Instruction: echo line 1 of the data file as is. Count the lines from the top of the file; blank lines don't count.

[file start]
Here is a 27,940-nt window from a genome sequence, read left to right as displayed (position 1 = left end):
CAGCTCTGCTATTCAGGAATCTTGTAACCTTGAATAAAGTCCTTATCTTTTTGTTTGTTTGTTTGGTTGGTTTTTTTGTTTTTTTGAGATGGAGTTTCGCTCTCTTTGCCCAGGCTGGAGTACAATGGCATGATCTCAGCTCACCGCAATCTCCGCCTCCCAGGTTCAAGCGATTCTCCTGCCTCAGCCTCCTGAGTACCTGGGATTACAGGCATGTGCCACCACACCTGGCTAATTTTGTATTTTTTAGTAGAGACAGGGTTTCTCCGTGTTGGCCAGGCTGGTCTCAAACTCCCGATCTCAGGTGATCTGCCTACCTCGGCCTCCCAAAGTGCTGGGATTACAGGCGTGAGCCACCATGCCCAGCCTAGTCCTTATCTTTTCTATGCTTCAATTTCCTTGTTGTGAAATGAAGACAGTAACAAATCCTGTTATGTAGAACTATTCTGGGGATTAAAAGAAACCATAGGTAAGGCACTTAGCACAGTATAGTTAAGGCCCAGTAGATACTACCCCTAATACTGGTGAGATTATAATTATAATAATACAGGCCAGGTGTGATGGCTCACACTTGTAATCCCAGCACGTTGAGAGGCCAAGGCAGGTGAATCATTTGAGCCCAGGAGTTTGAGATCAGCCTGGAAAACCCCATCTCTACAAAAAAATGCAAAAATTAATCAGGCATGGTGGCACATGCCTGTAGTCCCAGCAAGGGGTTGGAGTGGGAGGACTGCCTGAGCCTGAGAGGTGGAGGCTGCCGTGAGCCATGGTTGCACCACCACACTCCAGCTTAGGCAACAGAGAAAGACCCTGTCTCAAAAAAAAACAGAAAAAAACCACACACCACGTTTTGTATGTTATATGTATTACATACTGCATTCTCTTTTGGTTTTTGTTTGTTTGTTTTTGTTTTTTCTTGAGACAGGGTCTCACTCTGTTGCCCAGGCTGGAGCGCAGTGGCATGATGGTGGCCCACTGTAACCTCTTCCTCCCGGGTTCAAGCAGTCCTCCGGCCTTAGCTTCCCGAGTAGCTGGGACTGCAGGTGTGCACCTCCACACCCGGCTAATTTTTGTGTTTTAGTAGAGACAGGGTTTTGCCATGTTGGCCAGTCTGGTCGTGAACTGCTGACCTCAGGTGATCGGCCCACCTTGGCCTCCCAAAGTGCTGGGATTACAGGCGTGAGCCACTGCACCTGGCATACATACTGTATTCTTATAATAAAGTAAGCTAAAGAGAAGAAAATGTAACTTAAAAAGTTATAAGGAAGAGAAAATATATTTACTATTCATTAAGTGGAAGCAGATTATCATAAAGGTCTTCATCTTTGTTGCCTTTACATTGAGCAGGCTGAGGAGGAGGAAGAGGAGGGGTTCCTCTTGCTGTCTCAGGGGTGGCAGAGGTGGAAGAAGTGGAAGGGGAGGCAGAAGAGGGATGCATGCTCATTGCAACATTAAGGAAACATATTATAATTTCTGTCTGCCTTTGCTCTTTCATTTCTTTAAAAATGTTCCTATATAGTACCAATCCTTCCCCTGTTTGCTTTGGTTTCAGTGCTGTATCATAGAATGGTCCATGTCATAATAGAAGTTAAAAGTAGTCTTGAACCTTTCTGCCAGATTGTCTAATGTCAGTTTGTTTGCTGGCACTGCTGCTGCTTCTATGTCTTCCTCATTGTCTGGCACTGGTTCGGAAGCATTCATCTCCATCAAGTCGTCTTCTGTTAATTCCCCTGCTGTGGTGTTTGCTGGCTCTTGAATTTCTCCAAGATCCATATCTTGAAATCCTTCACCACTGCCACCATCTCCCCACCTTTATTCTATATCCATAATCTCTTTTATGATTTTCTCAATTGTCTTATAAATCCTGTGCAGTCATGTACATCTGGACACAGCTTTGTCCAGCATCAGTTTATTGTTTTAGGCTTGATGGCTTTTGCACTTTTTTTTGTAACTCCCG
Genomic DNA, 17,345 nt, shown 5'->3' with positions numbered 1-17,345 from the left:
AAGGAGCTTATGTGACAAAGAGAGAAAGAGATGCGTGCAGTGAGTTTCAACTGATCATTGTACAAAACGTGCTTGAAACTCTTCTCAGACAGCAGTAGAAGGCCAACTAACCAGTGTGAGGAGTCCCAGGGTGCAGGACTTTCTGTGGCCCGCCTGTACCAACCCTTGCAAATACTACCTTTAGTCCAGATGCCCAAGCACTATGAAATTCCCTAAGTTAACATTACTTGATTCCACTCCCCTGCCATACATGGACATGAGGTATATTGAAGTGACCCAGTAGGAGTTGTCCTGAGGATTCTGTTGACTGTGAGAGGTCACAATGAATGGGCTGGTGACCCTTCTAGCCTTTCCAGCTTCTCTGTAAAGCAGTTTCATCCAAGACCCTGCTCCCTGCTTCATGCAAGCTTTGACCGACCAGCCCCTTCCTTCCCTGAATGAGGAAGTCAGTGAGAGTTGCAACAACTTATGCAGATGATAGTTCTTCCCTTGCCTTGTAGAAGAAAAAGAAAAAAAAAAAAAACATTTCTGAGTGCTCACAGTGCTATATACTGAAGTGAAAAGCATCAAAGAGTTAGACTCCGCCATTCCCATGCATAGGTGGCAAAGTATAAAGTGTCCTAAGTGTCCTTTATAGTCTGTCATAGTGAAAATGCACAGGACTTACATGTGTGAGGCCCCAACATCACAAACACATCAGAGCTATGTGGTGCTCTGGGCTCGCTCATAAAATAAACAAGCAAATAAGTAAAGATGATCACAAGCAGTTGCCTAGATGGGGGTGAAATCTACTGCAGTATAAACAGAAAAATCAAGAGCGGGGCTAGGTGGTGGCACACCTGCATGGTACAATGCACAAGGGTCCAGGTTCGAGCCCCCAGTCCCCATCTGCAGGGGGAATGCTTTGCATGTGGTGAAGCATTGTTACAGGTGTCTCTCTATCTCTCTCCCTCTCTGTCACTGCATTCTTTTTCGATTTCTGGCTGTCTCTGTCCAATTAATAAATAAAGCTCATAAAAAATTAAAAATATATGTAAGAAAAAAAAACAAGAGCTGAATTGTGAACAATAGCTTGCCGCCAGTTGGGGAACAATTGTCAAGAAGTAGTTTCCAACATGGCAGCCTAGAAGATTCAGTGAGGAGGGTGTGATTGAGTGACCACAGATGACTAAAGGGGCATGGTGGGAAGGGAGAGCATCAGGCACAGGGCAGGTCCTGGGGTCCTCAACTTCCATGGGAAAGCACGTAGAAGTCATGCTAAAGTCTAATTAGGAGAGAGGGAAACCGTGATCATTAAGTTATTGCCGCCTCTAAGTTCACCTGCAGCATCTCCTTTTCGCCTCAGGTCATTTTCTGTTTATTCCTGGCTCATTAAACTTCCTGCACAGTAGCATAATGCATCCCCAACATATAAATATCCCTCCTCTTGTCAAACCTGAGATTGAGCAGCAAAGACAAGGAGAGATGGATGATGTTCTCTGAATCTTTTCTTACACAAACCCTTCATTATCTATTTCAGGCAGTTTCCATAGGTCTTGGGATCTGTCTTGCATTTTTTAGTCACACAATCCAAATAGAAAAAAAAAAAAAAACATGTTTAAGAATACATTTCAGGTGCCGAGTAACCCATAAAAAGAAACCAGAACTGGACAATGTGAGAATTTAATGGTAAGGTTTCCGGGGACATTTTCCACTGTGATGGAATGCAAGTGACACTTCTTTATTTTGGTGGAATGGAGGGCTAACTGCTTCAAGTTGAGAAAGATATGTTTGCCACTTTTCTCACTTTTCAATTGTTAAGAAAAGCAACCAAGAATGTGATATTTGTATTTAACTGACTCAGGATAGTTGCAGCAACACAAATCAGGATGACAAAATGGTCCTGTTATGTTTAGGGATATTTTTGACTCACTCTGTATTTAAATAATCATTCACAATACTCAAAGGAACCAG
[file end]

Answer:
Here is a 27,940-nt window from a genome sequence, read left to right as displayed (position 1 = left end):